A wind of change was in the air for British comedy. The standard format for a radio light entertainment show was for it to feature the 'star name' or double act, accompanied by a number of upcoming comedians in small supporting roles, all partaking in a number of different sketches that were broken up by musical interludes. On 1st May 1953 an outline for a new type of comedy series landed on the desk of BBC's Head of Variety. Sid James' star was about to rise even higher...

Tony Hancock had been appearing in just such a radio, 'All-Star Bill', when the series producer, Roy Speer was taken ill. His replacement, Dennis Main Wilson, unhappy with the shows content, enlisted the writing talents of two relatively unknown, but talented newcomers, Ray Galton and Alan Simpson. Then in 1953, Galton and Simpson, knowing that the BBC were anxious to give Hancock his own starring vehicle, came up with the concept of a rather pompous character who would hold court in a bed-sit somewhere in London. The show would be centred around the character's hopes and misadventures, and would star other comedians but be devoid of catchphrases, silly voices or musical numbers.

For the series to work, Hancock needed a small circle of friends and a girlfriend, to whom he could impart his words of wisdom, or blame for his misfortunes. Australian actor Bill Kerr, an old Hancock chum was the first to be cast. Second was the former South African radio starlet Moira Lister. To complete the trio of flate-mates, Galton and Simpson knew exactly who they wanted. The just didn't know his name.

The pair had seen the actor they wanted in 'The Lavender Hill Mob', and in order to discover his identity they had to track the film down to a cinema in Putney, where it was enjoying a second release. 'We had to sit through the entire film until the credits came up.' Said Ray Galton. The actor they wanted was, of course, Sid James.

Dennis Main Wilson arranged a meeting with Sid, but to everyone's surprise Sid refused to commit himself to the radio series. Sid wasn't sure that he could cut it in radio comedy, although the excuse he used at the time was that he was earning more money making around ten films a year than he was likely to earn for each of the proposed thirteen radio shows. In the end, Hancock and Main Wilson talked him into doing the first show. 'So I tried one,' said Sid. 'And then I tried two, and I'm very glad I did.'

Alan Simpson vividly remembers Sid's first 'Half Hour' show. 'Sid was so scared he had a trilby hat pulled down over his head and had the scripts arranged on a stand so that he could hide behind them. There was just something he hated about doing radio in front of an audience. We never found out what it was.' Although nervous, Sid still put in a professional performance and Ray Galton remembers him as a tremendous support to Tony Hancock.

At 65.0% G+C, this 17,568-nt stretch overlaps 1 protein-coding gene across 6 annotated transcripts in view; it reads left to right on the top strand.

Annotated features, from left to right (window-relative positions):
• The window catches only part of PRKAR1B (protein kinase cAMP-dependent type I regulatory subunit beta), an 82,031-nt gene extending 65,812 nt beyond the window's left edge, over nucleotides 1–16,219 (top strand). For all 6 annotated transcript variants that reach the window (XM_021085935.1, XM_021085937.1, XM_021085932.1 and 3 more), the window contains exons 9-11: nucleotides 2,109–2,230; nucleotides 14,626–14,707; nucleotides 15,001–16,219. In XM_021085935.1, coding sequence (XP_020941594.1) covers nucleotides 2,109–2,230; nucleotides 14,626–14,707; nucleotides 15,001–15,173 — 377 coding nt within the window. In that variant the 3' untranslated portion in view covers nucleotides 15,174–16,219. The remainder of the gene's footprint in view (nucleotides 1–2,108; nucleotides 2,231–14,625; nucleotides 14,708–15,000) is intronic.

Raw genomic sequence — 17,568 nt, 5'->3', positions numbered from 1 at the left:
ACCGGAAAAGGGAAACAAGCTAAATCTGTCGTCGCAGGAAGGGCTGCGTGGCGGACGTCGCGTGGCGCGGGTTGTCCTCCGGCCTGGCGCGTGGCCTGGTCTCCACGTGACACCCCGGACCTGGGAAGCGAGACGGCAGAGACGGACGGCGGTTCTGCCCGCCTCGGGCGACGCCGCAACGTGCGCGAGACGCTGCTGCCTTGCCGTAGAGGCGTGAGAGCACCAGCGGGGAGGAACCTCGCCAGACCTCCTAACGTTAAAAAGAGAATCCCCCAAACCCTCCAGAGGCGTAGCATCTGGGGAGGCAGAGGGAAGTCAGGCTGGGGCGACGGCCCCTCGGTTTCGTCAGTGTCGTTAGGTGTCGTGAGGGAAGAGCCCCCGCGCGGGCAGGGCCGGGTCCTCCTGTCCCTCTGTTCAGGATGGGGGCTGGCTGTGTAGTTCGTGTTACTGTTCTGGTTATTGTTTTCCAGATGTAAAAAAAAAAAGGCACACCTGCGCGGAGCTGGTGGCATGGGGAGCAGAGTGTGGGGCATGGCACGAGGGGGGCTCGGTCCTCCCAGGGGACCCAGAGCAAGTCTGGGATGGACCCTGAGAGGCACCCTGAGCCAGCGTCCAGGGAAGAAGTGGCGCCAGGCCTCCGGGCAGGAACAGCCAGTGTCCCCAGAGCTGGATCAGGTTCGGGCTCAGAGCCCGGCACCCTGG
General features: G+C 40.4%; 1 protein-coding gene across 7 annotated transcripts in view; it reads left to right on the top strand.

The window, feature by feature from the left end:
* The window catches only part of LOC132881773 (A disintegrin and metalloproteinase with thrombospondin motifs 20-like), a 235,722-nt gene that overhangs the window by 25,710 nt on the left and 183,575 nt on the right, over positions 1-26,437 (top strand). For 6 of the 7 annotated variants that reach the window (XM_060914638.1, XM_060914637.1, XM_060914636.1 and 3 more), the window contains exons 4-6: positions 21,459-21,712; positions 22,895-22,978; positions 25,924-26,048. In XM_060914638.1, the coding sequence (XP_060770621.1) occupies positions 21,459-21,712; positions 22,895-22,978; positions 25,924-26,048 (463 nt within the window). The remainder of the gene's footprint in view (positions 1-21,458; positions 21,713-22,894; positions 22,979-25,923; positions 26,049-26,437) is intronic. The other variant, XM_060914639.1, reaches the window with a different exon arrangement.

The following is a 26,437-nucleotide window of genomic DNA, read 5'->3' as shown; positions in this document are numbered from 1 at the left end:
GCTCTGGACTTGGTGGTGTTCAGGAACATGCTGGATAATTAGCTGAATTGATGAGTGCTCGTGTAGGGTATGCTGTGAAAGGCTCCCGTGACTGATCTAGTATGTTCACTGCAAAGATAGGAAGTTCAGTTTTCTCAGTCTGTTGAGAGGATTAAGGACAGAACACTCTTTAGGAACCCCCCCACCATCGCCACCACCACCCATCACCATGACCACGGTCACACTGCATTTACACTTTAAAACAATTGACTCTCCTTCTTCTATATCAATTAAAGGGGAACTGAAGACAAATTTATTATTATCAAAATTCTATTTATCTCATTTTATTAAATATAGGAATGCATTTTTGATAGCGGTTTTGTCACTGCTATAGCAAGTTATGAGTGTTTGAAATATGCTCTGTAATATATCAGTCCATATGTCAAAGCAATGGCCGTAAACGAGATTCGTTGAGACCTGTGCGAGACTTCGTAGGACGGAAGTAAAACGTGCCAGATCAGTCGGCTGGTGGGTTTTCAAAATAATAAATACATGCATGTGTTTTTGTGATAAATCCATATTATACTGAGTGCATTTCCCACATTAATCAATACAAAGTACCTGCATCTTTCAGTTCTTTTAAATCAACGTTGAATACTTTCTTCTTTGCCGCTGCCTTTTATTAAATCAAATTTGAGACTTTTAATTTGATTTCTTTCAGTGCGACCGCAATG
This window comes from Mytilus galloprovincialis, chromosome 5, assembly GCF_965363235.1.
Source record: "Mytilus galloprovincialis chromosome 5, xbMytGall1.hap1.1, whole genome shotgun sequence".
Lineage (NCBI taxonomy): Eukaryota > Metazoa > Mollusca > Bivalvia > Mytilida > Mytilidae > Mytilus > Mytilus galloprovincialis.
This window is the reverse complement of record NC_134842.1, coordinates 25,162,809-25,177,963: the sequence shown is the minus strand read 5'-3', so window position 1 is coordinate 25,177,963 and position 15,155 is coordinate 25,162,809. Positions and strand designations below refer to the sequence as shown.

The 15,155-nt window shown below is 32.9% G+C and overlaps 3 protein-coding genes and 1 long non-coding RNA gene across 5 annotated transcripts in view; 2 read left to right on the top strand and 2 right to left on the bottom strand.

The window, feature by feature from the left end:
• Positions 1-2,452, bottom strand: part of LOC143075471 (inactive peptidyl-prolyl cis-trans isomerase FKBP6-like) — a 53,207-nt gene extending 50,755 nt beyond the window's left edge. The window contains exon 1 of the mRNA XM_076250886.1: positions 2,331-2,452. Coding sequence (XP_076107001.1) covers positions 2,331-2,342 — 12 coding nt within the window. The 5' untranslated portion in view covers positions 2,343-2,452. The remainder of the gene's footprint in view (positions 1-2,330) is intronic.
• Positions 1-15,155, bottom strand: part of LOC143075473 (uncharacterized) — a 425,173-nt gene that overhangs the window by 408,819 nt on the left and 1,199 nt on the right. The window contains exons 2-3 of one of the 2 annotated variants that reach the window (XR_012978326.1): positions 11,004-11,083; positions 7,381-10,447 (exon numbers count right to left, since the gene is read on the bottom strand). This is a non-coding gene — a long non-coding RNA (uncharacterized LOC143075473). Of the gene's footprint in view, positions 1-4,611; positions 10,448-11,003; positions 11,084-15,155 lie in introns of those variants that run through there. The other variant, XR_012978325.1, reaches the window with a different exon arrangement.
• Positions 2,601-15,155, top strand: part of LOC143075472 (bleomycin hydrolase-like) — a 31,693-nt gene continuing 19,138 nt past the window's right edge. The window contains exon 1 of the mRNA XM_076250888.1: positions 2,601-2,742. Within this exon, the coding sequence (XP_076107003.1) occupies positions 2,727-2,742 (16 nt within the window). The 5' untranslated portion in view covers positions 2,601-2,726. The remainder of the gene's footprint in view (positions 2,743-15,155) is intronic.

Year's later, Moira Lister recalled: 'from the start he (Hancock) was very neurotic and worried about everything. It was never a relaxed and happy show. Sid, on the other hand, was relaxed and easy going.' But the combination worked very well. 'Because Sid was un-neurotic, he was able to cope with Tony's neurosis and was probably a very good balance for him, both in and out of the studio.'

One other joined the cast for that first programme - Kenneth Williams. Although Sid and Ken are always thought of as friends as well as working partners, mainly because of their involvement in the 'Carry On' series of films, they had a very uneasy relationship. Sid didn't care much for Ken's overt homosexuality, and made no secret of the fact.

Personality clashes or not, 'Hancock's Half Hour' became an enormous hit with the public, and was a benchmark series by which all subsequent sitcoms were judged. Sid's first experience of the popularity of the show came eight days after the series ended. As he strode onto the stage at London's Prince's Theatre he was greeted by rapturous applause by the audience, which lasted for a full three minutes. By 1955, 'Hancock's Half Hour' was emptying theatres' pubs and chip shops up and down the country. The TV series, which arrived the following year, had exactly the same effect.

Although Hancock was undoubtedly the star of the series, his performances were enhanced greatly from the benefit of Sid's experience in front of the camera. 'Sid was a very good technician,' said producer Duncan Wood. 'He knew what a reaction shot was all about, and so Tony quickly twigged the reaction shot business.' Through 'Hancock's Half Hour', Sid was rapidly becoming a television star in his own right. Perhaps the BBC should have looked after him better, because to their horror in January 1958 he was poached by Independent Television.